Untied Shoelaces of the Mind, which published this story, is an interesting publication: an online paying market that doesn’t waste it’s budget on design fees, but that offers a great selection of really well-written stories in written and audio formats. It’s open to new fiction from  new writers and seems very well-run. Check it out.


 

  1. Pet peeve: you don’t reach a crescendo. The crescendo is the bit where the volume is increasing.

[Tuesday Reading Room] Orange by Neil Gaiman


One of the things I love about short stories is the way they can play with form. They are, at their best, unpredictable. “Orange” by Neil Gaiman (which I found in the Best American Non-Required Reading 2011 anthology)  is a perfect illustration.

Written in the form of answers to a police interrogation, the story never actually tells you what those questions were, leaving you to both speculate and laugh out loud at times. It unfolds gradually from the shallow answers given by a teenaged girl about her less-than-perfect homelife, to something much more complex and true. And funny and touching and hopeful and sad.

That the protagonist is answering a interrogation tells you immediately that something has gone wrong and you read in part to find out what. But after a while, as I often find with Neil Gaiman’s writing, you are reading just for the sheer joy of it. His use of language and character are masterful, engaging and accessible.

After reading this story, I immediately called over my precocious nine-year old son and read it again, over his shoulder. Upon finishing, he flipped back to the start to read it again too. It’s like that.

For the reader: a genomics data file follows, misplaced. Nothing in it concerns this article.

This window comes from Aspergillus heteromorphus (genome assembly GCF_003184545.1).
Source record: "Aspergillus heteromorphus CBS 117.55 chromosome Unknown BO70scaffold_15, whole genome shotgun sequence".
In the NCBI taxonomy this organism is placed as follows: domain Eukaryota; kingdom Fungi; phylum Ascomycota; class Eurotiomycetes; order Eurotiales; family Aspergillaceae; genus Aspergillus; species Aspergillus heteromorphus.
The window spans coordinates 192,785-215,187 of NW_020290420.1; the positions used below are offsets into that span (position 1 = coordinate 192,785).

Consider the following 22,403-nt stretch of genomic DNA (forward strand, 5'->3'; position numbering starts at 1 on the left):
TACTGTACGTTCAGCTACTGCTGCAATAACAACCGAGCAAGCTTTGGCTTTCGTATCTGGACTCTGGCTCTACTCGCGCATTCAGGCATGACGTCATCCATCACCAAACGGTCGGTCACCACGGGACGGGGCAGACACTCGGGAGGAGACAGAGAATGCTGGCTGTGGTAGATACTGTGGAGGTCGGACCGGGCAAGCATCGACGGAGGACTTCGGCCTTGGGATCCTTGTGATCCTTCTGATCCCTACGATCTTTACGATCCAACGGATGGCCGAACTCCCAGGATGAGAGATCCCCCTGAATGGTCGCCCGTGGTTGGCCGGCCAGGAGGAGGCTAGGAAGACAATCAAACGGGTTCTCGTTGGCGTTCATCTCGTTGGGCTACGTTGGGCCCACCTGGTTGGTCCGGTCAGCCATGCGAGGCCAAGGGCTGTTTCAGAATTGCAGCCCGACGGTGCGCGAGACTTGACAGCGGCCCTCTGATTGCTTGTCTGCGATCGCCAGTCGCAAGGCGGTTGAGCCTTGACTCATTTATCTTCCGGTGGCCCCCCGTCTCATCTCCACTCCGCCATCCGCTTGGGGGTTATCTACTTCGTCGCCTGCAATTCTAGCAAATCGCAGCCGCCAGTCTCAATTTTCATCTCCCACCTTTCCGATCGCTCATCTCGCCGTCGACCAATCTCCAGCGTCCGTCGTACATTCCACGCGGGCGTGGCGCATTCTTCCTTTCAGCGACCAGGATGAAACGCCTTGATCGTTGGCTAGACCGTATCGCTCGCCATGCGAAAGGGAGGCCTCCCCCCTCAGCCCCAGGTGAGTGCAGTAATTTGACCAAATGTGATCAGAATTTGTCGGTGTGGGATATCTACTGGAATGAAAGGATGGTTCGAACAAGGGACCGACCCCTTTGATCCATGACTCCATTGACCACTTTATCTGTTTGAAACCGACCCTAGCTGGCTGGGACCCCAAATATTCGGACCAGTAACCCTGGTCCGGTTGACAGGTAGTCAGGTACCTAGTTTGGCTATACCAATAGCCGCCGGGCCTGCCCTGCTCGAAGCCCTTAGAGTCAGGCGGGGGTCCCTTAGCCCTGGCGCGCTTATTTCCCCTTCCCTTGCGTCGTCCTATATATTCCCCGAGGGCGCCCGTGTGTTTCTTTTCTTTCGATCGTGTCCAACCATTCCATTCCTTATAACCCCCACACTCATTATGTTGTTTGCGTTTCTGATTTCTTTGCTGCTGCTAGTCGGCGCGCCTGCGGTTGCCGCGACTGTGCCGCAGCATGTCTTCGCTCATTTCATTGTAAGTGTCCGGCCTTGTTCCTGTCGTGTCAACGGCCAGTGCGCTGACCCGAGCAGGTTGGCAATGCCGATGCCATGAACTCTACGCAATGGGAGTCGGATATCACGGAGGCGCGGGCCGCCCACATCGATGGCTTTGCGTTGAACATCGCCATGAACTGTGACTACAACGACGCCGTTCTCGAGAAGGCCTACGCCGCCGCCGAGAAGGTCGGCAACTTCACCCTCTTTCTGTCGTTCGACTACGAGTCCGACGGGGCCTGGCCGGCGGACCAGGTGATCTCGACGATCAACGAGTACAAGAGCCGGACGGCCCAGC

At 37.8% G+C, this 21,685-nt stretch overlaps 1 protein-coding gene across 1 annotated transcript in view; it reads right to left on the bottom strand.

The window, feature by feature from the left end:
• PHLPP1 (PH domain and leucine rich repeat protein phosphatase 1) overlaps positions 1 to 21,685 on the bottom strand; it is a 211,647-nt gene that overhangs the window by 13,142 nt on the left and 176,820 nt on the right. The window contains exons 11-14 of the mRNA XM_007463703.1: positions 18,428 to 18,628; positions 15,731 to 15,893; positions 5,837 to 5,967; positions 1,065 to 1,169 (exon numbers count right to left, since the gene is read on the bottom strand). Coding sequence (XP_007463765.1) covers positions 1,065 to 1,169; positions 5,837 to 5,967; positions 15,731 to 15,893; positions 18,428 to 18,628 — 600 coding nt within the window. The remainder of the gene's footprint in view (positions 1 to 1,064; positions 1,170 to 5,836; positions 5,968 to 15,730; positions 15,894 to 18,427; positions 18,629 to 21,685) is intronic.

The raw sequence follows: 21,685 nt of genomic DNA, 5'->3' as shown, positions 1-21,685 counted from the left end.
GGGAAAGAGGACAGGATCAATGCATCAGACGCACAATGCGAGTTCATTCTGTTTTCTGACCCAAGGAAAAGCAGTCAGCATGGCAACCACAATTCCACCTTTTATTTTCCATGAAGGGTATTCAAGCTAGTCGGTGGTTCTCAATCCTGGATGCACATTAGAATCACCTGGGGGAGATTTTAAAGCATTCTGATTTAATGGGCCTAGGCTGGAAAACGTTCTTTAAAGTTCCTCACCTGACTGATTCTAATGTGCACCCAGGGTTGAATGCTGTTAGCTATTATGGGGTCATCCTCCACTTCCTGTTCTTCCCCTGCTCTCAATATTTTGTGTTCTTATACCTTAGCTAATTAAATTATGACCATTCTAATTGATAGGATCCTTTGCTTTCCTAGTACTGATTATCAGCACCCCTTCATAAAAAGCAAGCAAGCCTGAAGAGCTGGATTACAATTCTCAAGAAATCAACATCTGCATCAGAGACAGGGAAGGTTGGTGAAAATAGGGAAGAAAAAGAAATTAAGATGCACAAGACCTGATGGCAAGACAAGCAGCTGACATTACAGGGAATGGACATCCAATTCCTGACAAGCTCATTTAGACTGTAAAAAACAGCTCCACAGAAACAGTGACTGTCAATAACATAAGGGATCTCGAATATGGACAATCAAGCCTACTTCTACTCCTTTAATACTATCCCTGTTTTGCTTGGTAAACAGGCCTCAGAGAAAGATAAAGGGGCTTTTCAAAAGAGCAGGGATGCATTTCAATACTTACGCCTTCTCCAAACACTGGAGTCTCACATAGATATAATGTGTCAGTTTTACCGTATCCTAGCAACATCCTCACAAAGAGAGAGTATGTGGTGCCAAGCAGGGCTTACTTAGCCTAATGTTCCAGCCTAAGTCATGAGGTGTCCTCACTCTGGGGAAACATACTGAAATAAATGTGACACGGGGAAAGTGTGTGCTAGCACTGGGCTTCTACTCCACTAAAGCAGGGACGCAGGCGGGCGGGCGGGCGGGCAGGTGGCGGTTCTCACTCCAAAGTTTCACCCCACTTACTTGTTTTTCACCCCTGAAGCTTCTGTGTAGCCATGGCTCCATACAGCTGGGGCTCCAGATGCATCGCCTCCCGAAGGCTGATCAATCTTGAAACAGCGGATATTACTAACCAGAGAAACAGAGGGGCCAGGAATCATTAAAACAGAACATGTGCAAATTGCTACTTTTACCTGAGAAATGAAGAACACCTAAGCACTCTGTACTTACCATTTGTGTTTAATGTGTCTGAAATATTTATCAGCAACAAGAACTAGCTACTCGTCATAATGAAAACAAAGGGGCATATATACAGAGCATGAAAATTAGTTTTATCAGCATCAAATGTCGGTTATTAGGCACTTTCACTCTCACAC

Highly recommended if you feel you’re getting into a rut with your short story writing and need some inspiration for a shake up. Or if you just want to read a fine, well-written short story.

[Reading Room] The Women by Tom Barbash

At the start of “The Women” the narrator and his newly-widowed father are attending “holiday parties” dictated by the season. It is immediately clear that Andrew, the son, is unhappy with his father’s behavior but rather than baldly state this fact, the author makes Andrew’s feelings plain by showing us not what he thinks as much as what he is noticing.

The narrative style is clever: self-aware first person. Andrew is telling us, the readers, this story in a careful way, as anyone would: trying not to make himself look bad, but bursting all the same to show us his outrage.

“Before long the women were dropping by our house, and I’d see them late at night drinking coffee in my mother’s kitchen…”

But this is not just the sob story of a young man left doubly orphaned by his mother’s death and his father’s actions after it. The story moves on through the first year of his grieving, of his new life. By the following winter, things have started to change for Andrew.

This is a skillfully told story peopled by some engaging characters — and some realistically flawed. It will stay with me for a long time.

You can find it in The Best American Non-Required Reading 2011 and it was originally published in narrativemagazine.com

[Reading Room] “Ziggurat” by Stephen O’Connor

This week I’m listening to “Ziggurat” by Stephen O’Connor, which I found on the NPR Selected Shorts podcast. (It’s read by Tim Curry who does a fantastic job. It’s worth a listen. You can find it here.)

It tells the story of what happens when the Minotaur encounters a new arrival in his Labyrinth, a computer-savvy girl who affects him an an entirely unexpected way.

It’s a wonderful example of how to take a hoary old story and make it fresh and relevant and laugh-out-loud funny — without descending into slapstick — and poignant and full of suspense without being a mystery.